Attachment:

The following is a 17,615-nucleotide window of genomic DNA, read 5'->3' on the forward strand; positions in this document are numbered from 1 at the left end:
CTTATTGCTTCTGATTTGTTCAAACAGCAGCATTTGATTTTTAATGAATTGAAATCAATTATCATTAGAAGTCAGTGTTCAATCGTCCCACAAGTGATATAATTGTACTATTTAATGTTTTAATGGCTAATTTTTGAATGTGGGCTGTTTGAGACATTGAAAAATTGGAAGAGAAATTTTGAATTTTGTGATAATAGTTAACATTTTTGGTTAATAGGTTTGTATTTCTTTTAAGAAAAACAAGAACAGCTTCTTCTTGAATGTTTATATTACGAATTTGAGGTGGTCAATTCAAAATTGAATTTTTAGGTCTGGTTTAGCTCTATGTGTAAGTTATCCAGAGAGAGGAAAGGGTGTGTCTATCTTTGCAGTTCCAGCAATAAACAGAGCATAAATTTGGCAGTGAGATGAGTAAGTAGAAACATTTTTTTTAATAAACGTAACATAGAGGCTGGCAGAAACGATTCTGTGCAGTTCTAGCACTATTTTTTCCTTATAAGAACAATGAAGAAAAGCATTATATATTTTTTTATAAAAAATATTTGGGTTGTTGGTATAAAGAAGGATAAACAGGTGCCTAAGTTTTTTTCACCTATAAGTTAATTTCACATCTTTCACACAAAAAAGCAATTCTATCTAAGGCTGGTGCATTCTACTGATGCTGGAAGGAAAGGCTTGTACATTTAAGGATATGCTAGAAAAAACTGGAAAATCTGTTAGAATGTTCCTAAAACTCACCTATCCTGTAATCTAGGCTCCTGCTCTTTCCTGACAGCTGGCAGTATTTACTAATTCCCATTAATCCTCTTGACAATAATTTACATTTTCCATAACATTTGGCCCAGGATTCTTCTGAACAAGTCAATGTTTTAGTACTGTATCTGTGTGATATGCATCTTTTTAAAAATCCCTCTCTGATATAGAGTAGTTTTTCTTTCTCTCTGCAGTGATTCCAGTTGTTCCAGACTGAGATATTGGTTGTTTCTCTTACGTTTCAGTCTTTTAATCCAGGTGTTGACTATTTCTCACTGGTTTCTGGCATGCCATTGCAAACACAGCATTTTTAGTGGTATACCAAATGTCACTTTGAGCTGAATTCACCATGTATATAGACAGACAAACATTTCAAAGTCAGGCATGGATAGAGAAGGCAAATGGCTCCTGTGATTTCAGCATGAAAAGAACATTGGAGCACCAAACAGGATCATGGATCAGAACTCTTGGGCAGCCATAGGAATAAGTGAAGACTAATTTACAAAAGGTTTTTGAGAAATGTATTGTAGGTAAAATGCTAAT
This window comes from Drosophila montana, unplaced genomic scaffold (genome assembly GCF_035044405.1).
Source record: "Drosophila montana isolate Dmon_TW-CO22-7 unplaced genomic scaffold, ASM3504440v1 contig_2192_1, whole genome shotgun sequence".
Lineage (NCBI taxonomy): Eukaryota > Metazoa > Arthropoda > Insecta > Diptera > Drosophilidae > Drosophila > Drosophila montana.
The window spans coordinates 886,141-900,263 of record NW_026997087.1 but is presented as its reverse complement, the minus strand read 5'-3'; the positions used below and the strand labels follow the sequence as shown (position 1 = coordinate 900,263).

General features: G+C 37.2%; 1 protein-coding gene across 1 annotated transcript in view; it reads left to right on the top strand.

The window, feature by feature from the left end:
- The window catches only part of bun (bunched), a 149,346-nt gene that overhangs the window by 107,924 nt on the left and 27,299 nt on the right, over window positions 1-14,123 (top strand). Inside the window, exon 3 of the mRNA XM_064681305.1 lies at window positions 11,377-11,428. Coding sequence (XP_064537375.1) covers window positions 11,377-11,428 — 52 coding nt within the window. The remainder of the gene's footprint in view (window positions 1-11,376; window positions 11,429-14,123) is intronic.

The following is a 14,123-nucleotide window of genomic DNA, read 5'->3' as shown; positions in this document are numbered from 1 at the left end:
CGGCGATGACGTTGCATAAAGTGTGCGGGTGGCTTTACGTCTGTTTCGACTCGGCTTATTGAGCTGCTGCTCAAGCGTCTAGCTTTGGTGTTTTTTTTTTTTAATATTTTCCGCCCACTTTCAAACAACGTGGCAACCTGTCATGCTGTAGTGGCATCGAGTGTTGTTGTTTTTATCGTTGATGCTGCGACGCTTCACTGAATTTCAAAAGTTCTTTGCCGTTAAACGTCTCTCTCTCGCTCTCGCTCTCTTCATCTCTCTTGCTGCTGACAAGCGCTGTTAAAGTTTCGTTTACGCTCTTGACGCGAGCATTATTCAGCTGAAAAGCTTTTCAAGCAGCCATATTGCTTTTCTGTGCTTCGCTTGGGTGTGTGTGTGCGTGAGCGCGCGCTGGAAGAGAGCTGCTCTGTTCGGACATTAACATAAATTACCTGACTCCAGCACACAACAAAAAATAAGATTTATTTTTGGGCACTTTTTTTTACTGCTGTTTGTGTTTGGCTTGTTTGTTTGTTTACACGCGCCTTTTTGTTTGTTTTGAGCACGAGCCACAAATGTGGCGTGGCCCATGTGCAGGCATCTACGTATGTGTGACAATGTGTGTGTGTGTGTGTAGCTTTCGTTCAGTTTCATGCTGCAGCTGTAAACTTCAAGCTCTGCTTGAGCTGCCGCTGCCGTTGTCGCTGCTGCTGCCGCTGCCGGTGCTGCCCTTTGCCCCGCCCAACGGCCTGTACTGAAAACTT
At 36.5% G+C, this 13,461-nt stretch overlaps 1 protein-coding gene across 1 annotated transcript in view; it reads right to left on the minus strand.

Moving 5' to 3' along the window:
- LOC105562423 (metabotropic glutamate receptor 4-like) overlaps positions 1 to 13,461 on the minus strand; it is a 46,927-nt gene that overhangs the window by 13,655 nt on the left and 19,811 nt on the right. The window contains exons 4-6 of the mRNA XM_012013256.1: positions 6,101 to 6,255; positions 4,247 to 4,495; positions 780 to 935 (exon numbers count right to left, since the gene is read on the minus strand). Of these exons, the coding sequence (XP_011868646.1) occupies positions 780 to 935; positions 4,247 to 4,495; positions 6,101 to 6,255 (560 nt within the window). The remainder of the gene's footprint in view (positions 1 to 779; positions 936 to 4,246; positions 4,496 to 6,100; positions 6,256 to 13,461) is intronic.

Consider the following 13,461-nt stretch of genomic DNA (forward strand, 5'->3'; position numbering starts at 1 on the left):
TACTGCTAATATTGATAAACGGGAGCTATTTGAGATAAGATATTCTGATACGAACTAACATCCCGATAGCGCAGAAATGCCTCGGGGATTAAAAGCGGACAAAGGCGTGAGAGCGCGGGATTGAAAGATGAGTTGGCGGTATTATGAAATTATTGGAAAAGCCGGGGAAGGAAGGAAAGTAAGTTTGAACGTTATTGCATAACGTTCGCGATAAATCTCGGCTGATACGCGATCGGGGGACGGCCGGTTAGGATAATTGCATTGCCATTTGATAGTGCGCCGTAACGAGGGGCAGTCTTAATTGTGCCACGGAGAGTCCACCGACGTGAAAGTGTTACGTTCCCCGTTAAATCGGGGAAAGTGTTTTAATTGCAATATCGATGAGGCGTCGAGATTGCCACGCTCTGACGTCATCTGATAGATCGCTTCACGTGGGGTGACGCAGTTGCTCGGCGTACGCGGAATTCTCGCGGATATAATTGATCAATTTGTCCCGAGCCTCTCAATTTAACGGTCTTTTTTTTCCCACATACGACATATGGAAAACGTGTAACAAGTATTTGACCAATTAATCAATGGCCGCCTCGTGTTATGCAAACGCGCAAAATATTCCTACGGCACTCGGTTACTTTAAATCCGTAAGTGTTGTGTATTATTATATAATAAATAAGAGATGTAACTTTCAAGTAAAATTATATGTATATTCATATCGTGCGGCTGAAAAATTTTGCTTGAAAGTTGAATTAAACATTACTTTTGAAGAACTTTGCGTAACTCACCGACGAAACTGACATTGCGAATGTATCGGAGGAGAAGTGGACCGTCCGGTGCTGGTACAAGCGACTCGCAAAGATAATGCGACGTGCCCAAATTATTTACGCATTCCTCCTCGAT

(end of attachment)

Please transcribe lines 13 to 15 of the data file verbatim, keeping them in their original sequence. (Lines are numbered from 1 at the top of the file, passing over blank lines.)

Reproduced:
Moving 5' to 3' along the window:
- LOC105562423 (metabotropic glutamate receptor 4-like) overlaps positions 1 to 13,461 on the minus strand; it is a 46,927-nt gene that overhangs the window by 13,655 nt on the left and 19,811 nt on the right. The window contains exons 4-6 of the mRNA XM_012013256.1: positions 6,101 to 6,255; positions 4,247 to 4,495; positions 780 to 935 (exon numbers count right to left, since the gene is read on the minus strand). Of these exons, the coding sequence (XP_011868646.1) occupies positions 780 to 935; positions 4,247 to 4,495; positions 6,101 to 6,255 (560 nt within the window). The remainder of the gene's footprint in view (positions 1 to 779; positions 936 to 4,246; positions 4,496 to 6,100; positions 6,256 to 13,461) is intronic.

Consider the following 13,461-nt stretch of genomic DNA (forward strand, 5'->3'; position numbering starts at 1 on the left):